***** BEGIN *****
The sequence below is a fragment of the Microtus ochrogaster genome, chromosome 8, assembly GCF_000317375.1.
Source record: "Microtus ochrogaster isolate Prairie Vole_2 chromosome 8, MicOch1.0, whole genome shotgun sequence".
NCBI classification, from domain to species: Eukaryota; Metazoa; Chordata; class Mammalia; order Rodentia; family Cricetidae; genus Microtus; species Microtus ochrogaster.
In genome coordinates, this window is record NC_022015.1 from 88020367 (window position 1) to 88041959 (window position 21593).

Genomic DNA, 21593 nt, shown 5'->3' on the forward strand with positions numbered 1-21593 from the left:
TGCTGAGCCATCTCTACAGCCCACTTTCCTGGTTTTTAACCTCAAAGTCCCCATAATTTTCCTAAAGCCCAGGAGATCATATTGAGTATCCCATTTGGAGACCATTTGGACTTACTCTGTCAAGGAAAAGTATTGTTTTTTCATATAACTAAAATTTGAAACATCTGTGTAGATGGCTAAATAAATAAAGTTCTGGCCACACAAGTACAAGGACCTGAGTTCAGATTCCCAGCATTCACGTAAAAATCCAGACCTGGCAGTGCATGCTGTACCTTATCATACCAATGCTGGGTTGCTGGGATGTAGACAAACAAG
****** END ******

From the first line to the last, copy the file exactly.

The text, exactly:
The sequence below is a fragment of the Microtus ochrogaster genome, chromosome 8, assembly GCF_000317375.1.
Source record: "Microtus ochrogaster isolate Prairie Vole_2 chromosome 8, MicOch1.0, whole genome shotgun sequence".
NCBI classification, from domain to species: Eukaryota; Metazoa; Chordata; class Mammalia; order Rodentia; family Cricetidae; genus Microtus; species Microtus ochrogaster.
In genome coordinates, this window is record NC_022015.1 from 88020367 (window position 1) to 88041959 (window position 21593).

Genomic DNA, 21593 nt, shown 5'->3' on the forward strand with positions numbered 1-21593 from the left:
TGCTGAGCCATCTCTACAGCCCACTTTCCTGGTTTTTAACCTCAAAGTCCCCATAATTTTCCTAAAGCCCAGGAGATCATATTGAGTATCCCATTTGGAGACCATTTGGACTTACTCTGTCAAGGAAAAGTATTGTTTTTTCATATAACTAAAATTTGAAACATCTGTGTAGATGGCTAAATAAATAAAGTTCTGGCCACACAAGTACAAGGACCTGAGTTCAGATTCCCAGCATTCACGTAAAAATCCAGACCTGGCAGTGCATGCTGTACCTTATCATACCAATGCTGGGTTGCTGGGATGTAGACAAACAAG